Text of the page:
PCS 8-12: Recipients of the Anointing of the Sick

Who may be anointed? This is the question pastors and pastoral care ministers have attempted to address since Vatican II. The sacrament formerly known as “extreme unction” was delayed until the time of death. So there were a lot of cultural expectations to overcome.

8 The Letter of James states that the sick are to be anointed ill order to raise them up and save them. (See Council of Trent, sess. 14, De Extrema Unctione, cap. 2: Denz.- Schön. 1698) Great care and con­cern should be taken to see that those of the faithful whose health is seriously* impaired by sickness or old age receive this sacrament. (Sacrosanctum Concilium 73)

The starred word “seriously/periculose” has the following note:

<<*The word periculose has been carefully studied and rendered as “seriously,” rather than as “gravely,” “dangerously,” or “perilously,” Such a rendering will serve to avoid restric­tions upon the celebration of the sacrament. On the one hand, the sacrament may and should be given to anyone whose health is seriously impaired; on the other hand, it may not be given indiscriminately or to any person whose health is not seriously impaired. >>

The Church counsels clergy to exercise judgment, and ask a doctor “if necessary.”

A prudent or reasonably sure judgment, without scruple, is sufficient for deciding on the seriousness of an illness; (See Pius XI, Epist. Explorata res, 2 February 1923: AAS 15 (1923) 103-107) if necessary a doctor may be consulted.

Other considerations are outlined in sections nine through twelve.

9 The sacrament may be repeated if the sick person recovers after being anointed and then again falls ill or if during the same illness the person’s condition becomes more serious.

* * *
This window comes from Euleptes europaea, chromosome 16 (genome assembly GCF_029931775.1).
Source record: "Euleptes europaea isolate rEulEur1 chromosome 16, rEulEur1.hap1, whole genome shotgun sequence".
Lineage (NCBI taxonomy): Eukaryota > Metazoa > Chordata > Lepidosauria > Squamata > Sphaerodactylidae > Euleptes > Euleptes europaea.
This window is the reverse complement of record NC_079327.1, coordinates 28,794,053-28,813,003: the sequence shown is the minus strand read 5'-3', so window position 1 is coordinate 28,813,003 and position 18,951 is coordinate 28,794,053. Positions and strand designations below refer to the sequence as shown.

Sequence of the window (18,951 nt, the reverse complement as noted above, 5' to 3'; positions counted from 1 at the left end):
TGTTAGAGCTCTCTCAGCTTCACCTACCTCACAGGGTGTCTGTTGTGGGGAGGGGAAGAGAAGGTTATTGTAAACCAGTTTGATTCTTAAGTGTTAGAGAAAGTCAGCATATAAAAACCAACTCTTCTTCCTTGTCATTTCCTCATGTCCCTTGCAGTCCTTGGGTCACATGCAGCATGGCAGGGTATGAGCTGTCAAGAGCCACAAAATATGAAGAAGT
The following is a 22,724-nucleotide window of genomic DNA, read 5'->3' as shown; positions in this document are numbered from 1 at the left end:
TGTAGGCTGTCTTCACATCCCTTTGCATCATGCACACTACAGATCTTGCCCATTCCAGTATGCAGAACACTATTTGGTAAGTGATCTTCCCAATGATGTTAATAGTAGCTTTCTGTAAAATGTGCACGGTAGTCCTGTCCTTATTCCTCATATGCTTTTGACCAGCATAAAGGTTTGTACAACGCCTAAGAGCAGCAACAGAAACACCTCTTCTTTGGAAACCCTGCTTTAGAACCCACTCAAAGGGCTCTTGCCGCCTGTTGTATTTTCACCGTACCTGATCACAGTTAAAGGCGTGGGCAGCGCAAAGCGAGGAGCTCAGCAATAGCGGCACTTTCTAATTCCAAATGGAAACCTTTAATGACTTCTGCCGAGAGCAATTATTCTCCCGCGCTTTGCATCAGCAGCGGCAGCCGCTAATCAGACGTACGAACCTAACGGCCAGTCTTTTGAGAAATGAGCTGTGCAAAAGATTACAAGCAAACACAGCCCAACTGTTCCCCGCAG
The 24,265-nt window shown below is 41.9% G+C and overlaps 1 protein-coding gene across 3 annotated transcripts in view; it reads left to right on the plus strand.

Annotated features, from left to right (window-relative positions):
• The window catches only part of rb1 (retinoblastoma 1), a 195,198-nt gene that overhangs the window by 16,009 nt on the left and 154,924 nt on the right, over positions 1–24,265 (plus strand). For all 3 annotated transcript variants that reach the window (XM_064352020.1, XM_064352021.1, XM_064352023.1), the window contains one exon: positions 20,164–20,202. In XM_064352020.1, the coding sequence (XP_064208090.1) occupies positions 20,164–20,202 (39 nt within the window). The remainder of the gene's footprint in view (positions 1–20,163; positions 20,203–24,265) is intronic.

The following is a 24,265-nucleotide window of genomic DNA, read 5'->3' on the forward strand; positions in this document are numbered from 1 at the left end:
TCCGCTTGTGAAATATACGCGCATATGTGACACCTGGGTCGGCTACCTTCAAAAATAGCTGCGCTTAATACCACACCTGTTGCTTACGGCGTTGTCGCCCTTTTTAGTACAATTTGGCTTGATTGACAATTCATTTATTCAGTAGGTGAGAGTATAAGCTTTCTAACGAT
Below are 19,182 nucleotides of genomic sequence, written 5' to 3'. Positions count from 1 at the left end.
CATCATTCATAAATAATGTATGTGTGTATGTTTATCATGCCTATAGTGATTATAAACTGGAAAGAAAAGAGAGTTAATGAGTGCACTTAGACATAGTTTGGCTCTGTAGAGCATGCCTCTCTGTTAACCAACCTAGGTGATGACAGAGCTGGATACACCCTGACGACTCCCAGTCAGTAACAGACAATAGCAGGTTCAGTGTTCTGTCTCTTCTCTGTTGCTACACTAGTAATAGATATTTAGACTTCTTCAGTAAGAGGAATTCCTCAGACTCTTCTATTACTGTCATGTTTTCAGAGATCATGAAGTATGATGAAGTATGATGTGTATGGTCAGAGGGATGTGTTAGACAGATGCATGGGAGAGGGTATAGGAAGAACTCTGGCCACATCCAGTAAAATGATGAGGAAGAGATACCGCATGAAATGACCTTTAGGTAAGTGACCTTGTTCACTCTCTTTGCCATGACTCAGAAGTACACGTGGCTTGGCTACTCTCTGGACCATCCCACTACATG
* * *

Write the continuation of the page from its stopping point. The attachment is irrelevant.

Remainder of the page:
10 A sick person may be anointed before surgery whenever a serious illness is the reason for the surgery.

11 Elderly people may be anointed if they have become notably weakened even though no serious illness is present.

12 Sick children may be anointed if they have sufficient use of reason to be strengthened by this sacrament.

In your parish, do you find these reasons are fairly well understood? Do people ask for anointing before cancer surgery, for example? Are children anointed or is this an adult sacrament in your parish?

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About catholicsensibility

Todd and his family live in Ames, Iowa. He serves a Catholic parish of both Iowa State students and town residents.
This entry was posted in Pastoral Care of the Sick, post-conciliar liturgy documents, Rites. Bookmark the permalink.

3 Responses to PCS 8-12: Recipients of the Anointing of the Sick

  1. Liam says:

    The illness need not be physical – it can be psychological as well. This is often lost on both priest and people, who operate on preconciliar autopilot in that regard.

  2. Pingback: Anointing for Mental Illness « Catholic Sensibility

  3. Mike Emery says:

    Not just priests, “who operate on …autopilot,” even newer priests, maybe less informed, such as those who come from different cultural backgrounds and have difficulty understanding or expressing things in the English language have a tough time.

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